In the situation we find ourselves with Covid-19, we have many thousands of people working from home at the moment, and it’s something that most of those people are not used to. Admittedly, people have been working from home for maybe one or two days a week for many years. If you’re in this group, you will be familiar with some of the ideas I’m going to cover here, so this may well be a useful reminder for some of you.
There are a few challenges in working from home if it’s something you’re not used to, it will undoubtedly affect your productivity. I’ve personally been working from home and managing other people working from home for most of my professional career, so here’s a few tips to help you along the way.
I will explore each theme in a little more detail, but the main tips are:
- Have a designated workspace
- Dress for work
- Schedule your time
- Be self-disciplined
- Agree boundaries with others
Have a designated workspace
Having an environment to go to for work is part of a normal routine. Human beings crave familiarity, and we like to compartmentalize things. Having a designated workspace is all about being organized. You want to have the things you need accessible, and to go to that familiar space to get into the state or mode of ‘working’. Ideally, if you can, select a place at home which can be allocated to work, if only temporarily, you need to avoid setting up for work every day, and you need to be able to find things you need quickly.
If you have the space at home, set up a desk space and have your work things on it. If you can only use a shared ‘desk’ like the dining room table. Then create a box or a bag with everything you need in it so that you can start work without too much fuss, making sure that you are with your work tools which put you in working mode.
Dress for work
This sounds obvious doesn’t it, but sitting at your desk in your pajamas is probably not the best way to get you into work mode. Getting ready for work, is an important ritual. That doesn’t mean that you can’t dress casual, far from it, being able to wear casual clothes is part of the benefit of working from home. My suggestion is that you choose work clothes for the day, and wear them during your normal working hours, then change out of those clothes when you finish. It’s a great way of telling your brain ‘I’ve finished now, time to switch off’ Otherwise you’ll catch yourself going back into work mode when you should be resting, or resting and relaxing when you should be working.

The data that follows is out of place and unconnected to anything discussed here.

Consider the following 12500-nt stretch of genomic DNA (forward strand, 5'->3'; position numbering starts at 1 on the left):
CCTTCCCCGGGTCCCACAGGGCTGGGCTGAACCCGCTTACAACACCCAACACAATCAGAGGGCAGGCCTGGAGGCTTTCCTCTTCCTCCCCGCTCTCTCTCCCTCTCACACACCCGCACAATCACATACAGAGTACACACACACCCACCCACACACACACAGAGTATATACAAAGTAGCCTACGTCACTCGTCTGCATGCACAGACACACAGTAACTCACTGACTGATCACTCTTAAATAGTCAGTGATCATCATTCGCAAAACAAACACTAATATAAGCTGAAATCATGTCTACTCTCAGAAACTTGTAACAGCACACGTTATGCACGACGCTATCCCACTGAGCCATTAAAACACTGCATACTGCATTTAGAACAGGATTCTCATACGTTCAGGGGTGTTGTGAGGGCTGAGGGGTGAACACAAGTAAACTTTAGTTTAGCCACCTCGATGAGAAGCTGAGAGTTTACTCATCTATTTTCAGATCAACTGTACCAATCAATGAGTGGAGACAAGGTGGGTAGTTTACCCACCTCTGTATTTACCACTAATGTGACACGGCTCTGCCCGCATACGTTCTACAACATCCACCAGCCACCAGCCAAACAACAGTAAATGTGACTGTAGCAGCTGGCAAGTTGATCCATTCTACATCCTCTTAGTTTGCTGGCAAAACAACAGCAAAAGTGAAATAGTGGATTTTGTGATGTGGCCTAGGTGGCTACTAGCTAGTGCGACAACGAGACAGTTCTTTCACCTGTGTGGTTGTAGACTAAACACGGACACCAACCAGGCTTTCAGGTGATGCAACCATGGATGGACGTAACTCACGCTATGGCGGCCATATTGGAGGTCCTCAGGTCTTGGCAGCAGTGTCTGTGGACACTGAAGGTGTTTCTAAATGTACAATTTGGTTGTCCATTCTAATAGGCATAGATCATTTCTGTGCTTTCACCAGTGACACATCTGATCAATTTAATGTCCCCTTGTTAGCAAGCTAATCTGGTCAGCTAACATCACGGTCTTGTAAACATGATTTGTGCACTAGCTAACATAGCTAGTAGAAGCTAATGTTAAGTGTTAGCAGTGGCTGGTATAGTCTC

Schedule your time
Identify the goals / tasks you want to complete today and write them down. This is a very important part of being productive. In fairness you should do this wherever you work, home or at the office. The problem we have now is that home has a unique set of distractions, especially now when whole families are at home and there will be other sounds around you to attract your attention – more on that later.
Once you have your list decide in what order you will do them and number them, then allocate an estimated time limit to keep the tasks on track
Part of the reason for creating your list of tasks and putting them in order with a time allocation, is that it allows you to set a target of completing a task before you have your next break. Then you need to stick to that plan. It’s rather like having the work ‘you’ and the boss ‘you’ both inside your head. The work ‘you’ agrees with the boss ‘you’ to get task X done. The boss ‘you’ then keeps reminding the work ‘you’ that the agreed task needs to be completed before stopping, and then congratulates the work ‘you’ when it’s done. (A key point here is to set reasonable size tasks so that your time can be broken into roughly 1 hour chunks)
As mentioned earlier, there are lots of distractions at home, mostly other people. You will need to agree with them how you plan to work and when they can expect to get you back. One of the reasons for having an allocated workspace is that everyone else knows you’re working. What I suggest that you do, is that you have a family meeting in the morning, or the evening before if you have staggered wake times, and agree your plan for the day – the timings you’re working to and any commitments to conference calls with the outside world. They then will hopefully let you get on with you plan.
I hope the above was useful either as something new or a helpful reminder. If you would like to find out more about our online training sessions covering personal organization email me at firstname.lastname@example.org